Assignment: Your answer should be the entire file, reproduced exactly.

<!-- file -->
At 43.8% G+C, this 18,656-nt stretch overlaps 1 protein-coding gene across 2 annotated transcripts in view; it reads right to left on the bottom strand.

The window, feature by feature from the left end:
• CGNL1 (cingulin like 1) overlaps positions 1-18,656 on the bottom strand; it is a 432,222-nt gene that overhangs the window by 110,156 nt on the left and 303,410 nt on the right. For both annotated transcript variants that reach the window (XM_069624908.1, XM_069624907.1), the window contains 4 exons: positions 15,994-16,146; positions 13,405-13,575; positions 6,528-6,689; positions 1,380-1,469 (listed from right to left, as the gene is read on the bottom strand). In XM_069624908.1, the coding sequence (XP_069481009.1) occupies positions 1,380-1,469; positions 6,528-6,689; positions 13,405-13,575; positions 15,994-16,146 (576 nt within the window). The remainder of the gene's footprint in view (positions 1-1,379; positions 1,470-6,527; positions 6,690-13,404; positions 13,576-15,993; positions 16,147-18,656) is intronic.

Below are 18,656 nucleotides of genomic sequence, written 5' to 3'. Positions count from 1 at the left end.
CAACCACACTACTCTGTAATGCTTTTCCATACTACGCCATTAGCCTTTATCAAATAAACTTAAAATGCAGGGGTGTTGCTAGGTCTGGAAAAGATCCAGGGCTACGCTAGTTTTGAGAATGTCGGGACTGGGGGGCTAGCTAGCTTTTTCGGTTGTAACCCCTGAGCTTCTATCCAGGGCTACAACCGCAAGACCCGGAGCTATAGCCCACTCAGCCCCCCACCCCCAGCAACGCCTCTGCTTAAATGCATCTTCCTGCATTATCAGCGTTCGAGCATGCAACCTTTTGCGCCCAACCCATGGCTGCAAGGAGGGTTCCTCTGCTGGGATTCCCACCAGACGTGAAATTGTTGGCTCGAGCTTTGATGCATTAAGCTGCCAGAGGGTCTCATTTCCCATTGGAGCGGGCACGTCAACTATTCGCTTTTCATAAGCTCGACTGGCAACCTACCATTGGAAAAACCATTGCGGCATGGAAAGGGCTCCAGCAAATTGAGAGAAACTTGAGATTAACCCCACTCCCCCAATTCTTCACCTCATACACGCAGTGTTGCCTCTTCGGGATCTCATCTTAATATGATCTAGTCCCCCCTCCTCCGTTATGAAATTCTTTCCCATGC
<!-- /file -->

At 43.8% G+C, this 18,656-nt stretch overlaps 1 protein-coding gene across 2 annotated transcripts in view; it reads right to left on the bottom strand.

The window, feature by feature from the left end:
• CGNL1 (cingulin like 1) overlaps positions 1-18,656 on the bottom strand; it is a 432,222-nt gene that overhangs the window by 110,156 nt on the left and 303,410 nt on the right. For both annotated transcript variants that reach the window (XM_069624908.1, XM_069624907.1), the window contains 4 exons: positions 15,994-16,146; positions 13,405-13,575; positions 6,528-6,689; positions 1,380-1,469 (listed from right to left, as the gene is read on the bottom strand). In XM_069624908.1, the coding sequence (XP_069481009.1) occupies positions 1,380-1,469; positions 6,528-6,689; positions 13,405-13,575; positions 15,994-16,146 (576 nt within the window). The remainder of the gene's footprint in view (positions 1-1,379; positions 1,470-6,527; positions 6,690-13,404; positions 13,576-15,993; positions 16,147-18,656) is intronic.

Below are 18,656 nucleotides of genomic sequence, written 5' to 3'. Positions count from 1 at the left end.
CAACCACACTACTCTGTAATGCTTTTCCATACTACGCCATTAGCCTTTATCAAATAAACTTAAAATGCAGGGGTGTTGCTAGGTCTGGAAAAGATCCAGGGCTACGCTAGTTTTGAGAATGTCGGGACTGGGGGGCTAGCTAGCTTTTTCGGTTGTAACCCCTGAGCTTCTATCCAGGGCTACAACCGCAAGACCCGGAGCTATAGCCCACTCAGCCCCCCACCCCCAGCAACGCCTCTGCTTAAATGCATCTTCCTGCATTATCAGCGTTCGAGCATGCAACCTTTTGCGCCCAACCCATGGCTGCAAGGAGGGTTCCTCTGCTGGGATTCCCACCAGACGTGAAATTGTTGGCTCGAGCTTTGATGCATTAAGCTGCCAGAGGGTCTCATTTCCCATTGGAGCGGGCACGTCAACTATTCGCTTTTCATAAGCTCGACTGGCAACCTACCATTGGAAAAACCATTGCGGCATGGAAAGGGCTCCAGCAAATTGAGAGAAACTTGAGATTAACCCCACTCCCCCAATTCTTCACCTCATACACGCAGTGTTGCCTCTTCGGGATCTCATCTTAATATGATCTAGTCCCCCCTCCTCCGTTATGAAATTCTTTCCCATGC